When I last left off the story of my family, I had just received a long-lost photo of my great-great-grandmother from an Irish cousin who no one from my Californian branch of the family had ever encountered before. I had also just been contacted by a most-likely cousin; while it hasn’t been genetically confirmed, Mike has certainly done his research in an attempt to locate his true great-grandfather: Michelangelo Rizza.
We always had the idea that Michelangelo wasn’t the best example of a father; as my great-grandmother told the story, he had essentially forced Maria Antonia to follow him to Canada from Scotland by taking the sons (her favorites, supposedly) and leaving without her. This, of course, gave Maria no choice but to follow. As my memory serves, the remaining Rizza children (a good number of whom were born in Canada) were unfortunate enough to be stuck with two rather ill-suited parents, as Maria Antonia walked out on them when the twins were eight (broken-hearted by the death of her 13th child, and sick of Michelangelo’s behavior).
Marie and Phyllis were largely raised by nuns, though they did not completely lose contact with their parents. Grandma Marie once told me a story about going to visit her mother, who was living with a lover at the time, and recalled massive depictions of Mussolini on the walls, so we know that they were around, and had unsurprising fascist leanings and Italian loyalties, even if they were not present parents.
But, back to Mike: Mike’s grandmother is Isabella Fade Johnson, born in Berwick-upon-Tweed in 1892, to a Margaret Bell. Berwick is the last city you encounter in England on the way to Edinburgh (or perhaps it is the first city in Scotland once you leave England, I don’t quite remember), but either way, it is a port city, which becomes important in the telling of this story. While Mike never met Margaret, the family lore tells him that Isabella once got into a fight with her drunken father after the death of her mother, saying, “I’m sometimes ashamed to call you my father,” to which he responded, “Well, I’m not your father.” Isabella was thus left with nothing more than the knowledge that her mother had been unfaithful. She began to investigate, and learned that her mother would meet up with her boyfriend at regular intervals when boats docked, that he was Italian, and “had something to do with a confectionary.” Mike began to search the crew lists that docked in Berwick, finding few Italians.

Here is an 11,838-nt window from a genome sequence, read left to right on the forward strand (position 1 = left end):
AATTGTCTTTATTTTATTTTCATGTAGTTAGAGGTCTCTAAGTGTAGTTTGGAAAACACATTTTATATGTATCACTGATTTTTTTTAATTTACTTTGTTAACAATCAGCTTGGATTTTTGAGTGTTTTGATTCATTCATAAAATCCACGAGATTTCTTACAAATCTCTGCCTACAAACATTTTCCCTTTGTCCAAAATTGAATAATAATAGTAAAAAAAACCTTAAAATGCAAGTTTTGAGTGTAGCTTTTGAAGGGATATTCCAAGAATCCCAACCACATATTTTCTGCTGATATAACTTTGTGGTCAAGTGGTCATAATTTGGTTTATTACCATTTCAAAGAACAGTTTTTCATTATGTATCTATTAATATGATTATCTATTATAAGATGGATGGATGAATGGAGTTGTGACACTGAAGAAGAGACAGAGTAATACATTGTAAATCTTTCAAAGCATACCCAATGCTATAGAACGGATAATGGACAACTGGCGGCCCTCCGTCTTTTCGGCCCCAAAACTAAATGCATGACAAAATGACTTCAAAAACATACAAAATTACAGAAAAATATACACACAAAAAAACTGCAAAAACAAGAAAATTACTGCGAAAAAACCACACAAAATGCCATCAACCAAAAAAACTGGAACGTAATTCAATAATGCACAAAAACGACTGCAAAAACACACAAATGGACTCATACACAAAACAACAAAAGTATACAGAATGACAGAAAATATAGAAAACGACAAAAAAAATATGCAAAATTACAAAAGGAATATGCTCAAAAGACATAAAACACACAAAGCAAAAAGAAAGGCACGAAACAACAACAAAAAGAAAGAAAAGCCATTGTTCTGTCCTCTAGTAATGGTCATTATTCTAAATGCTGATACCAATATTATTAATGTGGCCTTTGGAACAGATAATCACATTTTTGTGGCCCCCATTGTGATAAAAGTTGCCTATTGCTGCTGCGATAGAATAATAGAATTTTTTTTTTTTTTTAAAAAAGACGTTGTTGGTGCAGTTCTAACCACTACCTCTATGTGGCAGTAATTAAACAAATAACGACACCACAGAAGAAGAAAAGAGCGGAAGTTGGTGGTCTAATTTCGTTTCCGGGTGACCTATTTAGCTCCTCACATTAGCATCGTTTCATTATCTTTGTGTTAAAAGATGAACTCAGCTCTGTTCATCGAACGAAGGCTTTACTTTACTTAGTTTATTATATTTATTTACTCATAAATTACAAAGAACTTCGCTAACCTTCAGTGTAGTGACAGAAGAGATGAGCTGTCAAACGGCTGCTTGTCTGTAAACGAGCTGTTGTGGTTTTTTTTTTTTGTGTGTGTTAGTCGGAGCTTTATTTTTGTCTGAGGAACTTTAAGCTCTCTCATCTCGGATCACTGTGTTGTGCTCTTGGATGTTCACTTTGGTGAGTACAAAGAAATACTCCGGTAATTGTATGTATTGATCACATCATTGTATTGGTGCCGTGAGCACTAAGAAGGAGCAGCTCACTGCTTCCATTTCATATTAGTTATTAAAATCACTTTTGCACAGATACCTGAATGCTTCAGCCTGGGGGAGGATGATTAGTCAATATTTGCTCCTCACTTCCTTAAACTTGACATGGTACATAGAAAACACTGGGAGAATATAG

The only boat that docked regularly, and could thus be visited regularly by Margaret, was a ferry from Leith, the port of Edinburgh. Mike was essentially at a dead end, with but one remaining clue: Edinburgh.
With no luck in the ferries, Mike began to investigate business owners in the search for Margaret’s parents, and stumbled upon just one Italian-owned business in Berwick: an ice cream parlor, owned by Maria Antonia Rizza. Although we’d thought the Rizzas lived in Berwick at some point (and Mike found a marriage certificate that stated that Michelangelo lived in Berwick at the time of the Edinburgh wedding), we hadn’t realized that they owned a business there, or that Michelangelo had perhaps led some sort of a dual-city life. Mike’s mother’s generation claims total ignorance (though all three of Isabella’s children were present for the fight between Isabella and her father), but the guess is legitimized by his aunt’s violent negative reaction to the name “Michelangelo Rizza,” and the fact that his name is Michael, and his mother’s choice for his sister’s name was Angela.
While a lot of this is guesswork and conjecture, the evidence heavily suggests that Michelangelo did indeed father at least one illegitimate child. The search is still on for others (someone told me that there were a suspected three illegitimate children, which would mean that he fathered at least 16, total), and for the answer to my question about the cause behind the Italian migration to Scotland.